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on 8 May 2009
I bought Nowhere Man some time ago and I must say it is a beautifully written book where the author goes through the final days of Lennon. He uses his memories and imagination to show how Lennon lived at the end of his life. Rosen himself warns in the author's note that "Nowhere Man" is a work of investigative journalism and imagination", so he's not cheating anyone. He had the real diaries with him until some dark figure betrayed him, so he had a privileged knowledge into Lennon's final days and thoughts. He was in contact with key figures at the time so I do think it is worth reading. You won't feel you've wasted your money.
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on 13 July 2008
According to Elliot Mintz, Rosen was one of the witting conspirators in 'Project Walrus', in which John Lennon's personal journals were stolen from the Dakota shortly after his death. According to Rosen, he was set up by others; and has paid a high price. Whatever the facts, his book, 'Nowhere Man' demonstrates that these documents did come into his possession; and accordingly, along with Guiliano's 'Lennon In America', presents one of the most accurate portrayals of Lennon's last years available. But the diaries are far from his only source of information. During eighteen years of research, Rosen interviewed many of the key people in Lennon's household, including Yoko Ono and John's two children. The result is a beautifully-presented work which deserves to be read by anybody interested in the truth behind the Beatles.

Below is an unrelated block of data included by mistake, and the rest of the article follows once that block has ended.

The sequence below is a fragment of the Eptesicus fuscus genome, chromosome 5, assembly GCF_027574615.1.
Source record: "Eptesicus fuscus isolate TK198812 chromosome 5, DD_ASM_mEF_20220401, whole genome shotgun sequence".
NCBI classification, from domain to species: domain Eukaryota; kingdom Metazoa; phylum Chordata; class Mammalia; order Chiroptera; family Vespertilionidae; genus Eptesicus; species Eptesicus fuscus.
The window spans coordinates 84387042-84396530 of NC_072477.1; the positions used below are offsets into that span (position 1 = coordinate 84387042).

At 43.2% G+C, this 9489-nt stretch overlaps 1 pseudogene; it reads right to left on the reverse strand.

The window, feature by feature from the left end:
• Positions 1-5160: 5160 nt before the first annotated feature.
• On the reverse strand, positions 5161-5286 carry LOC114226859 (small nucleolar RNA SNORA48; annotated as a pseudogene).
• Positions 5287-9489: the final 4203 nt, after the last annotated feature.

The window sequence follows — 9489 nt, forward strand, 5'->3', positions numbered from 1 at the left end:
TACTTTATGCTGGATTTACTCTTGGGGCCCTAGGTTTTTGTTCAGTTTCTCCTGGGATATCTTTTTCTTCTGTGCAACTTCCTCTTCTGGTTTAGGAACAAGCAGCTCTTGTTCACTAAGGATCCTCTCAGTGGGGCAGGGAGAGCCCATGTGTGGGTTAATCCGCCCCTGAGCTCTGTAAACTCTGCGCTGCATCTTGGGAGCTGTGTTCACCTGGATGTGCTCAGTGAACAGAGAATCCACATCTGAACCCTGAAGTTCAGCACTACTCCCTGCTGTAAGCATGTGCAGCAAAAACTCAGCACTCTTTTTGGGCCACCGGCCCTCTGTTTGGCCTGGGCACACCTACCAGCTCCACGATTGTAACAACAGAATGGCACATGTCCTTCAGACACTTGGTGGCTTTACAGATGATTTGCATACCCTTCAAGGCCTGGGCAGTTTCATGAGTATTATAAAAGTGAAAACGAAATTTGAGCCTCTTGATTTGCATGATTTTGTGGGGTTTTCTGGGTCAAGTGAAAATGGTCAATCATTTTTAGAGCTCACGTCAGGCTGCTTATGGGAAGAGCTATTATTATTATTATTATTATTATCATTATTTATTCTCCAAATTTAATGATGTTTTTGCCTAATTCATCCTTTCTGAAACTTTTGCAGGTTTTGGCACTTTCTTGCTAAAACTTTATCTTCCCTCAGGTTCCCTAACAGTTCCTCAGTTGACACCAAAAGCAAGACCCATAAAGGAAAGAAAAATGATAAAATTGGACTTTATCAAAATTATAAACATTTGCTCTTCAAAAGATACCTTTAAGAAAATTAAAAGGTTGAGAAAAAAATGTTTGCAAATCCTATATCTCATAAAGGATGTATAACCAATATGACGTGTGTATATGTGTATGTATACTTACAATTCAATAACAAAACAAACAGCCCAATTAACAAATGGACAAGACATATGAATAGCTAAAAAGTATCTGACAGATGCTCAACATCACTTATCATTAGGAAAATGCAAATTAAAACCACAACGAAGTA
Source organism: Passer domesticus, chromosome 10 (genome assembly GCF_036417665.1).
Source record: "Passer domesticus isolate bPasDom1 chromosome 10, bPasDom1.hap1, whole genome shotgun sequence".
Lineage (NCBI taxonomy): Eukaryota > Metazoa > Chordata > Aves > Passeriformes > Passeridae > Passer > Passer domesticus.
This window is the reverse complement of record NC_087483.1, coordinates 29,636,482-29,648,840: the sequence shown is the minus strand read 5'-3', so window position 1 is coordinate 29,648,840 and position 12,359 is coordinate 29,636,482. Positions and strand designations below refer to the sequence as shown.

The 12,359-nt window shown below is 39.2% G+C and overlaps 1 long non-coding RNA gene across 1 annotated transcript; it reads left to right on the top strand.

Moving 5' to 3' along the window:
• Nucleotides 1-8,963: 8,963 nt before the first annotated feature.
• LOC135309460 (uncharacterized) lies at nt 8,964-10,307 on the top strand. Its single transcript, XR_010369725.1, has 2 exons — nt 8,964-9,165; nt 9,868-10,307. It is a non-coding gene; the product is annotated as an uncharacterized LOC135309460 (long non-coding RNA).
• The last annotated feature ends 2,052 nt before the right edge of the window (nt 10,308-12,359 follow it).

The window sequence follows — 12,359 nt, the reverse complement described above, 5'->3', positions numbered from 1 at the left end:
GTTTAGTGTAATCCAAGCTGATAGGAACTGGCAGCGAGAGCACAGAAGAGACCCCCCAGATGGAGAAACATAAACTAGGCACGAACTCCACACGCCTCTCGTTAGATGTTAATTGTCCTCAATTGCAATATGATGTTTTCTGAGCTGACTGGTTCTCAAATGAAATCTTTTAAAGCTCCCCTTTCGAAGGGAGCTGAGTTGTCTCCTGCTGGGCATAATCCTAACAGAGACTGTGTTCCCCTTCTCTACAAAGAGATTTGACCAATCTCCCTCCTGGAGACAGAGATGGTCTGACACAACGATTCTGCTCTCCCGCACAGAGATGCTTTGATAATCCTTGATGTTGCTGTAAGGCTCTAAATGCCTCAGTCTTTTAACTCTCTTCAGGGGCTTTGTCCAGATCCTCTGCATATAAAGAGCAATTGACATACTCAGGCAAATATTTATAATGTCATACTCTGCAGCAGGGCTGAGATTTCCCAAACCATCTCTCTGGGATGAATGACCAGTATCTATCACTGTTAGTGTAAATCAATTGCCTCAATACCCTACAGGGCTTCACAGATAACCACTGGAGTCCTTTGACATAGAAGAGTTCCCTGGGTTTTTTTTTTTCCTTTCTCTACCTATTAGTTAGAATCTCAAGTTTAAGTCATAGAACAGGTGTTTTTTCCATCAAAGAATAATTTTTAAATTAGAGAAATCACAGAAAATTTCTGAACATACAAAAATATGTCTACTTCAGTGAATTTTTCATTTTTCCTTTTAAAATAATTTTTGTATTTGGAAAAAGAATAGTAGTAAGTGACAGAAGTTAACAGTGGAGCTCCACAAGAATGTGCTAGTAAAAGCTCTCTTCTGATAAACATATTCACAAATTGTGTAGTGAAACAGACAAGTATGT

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on 2 May 2016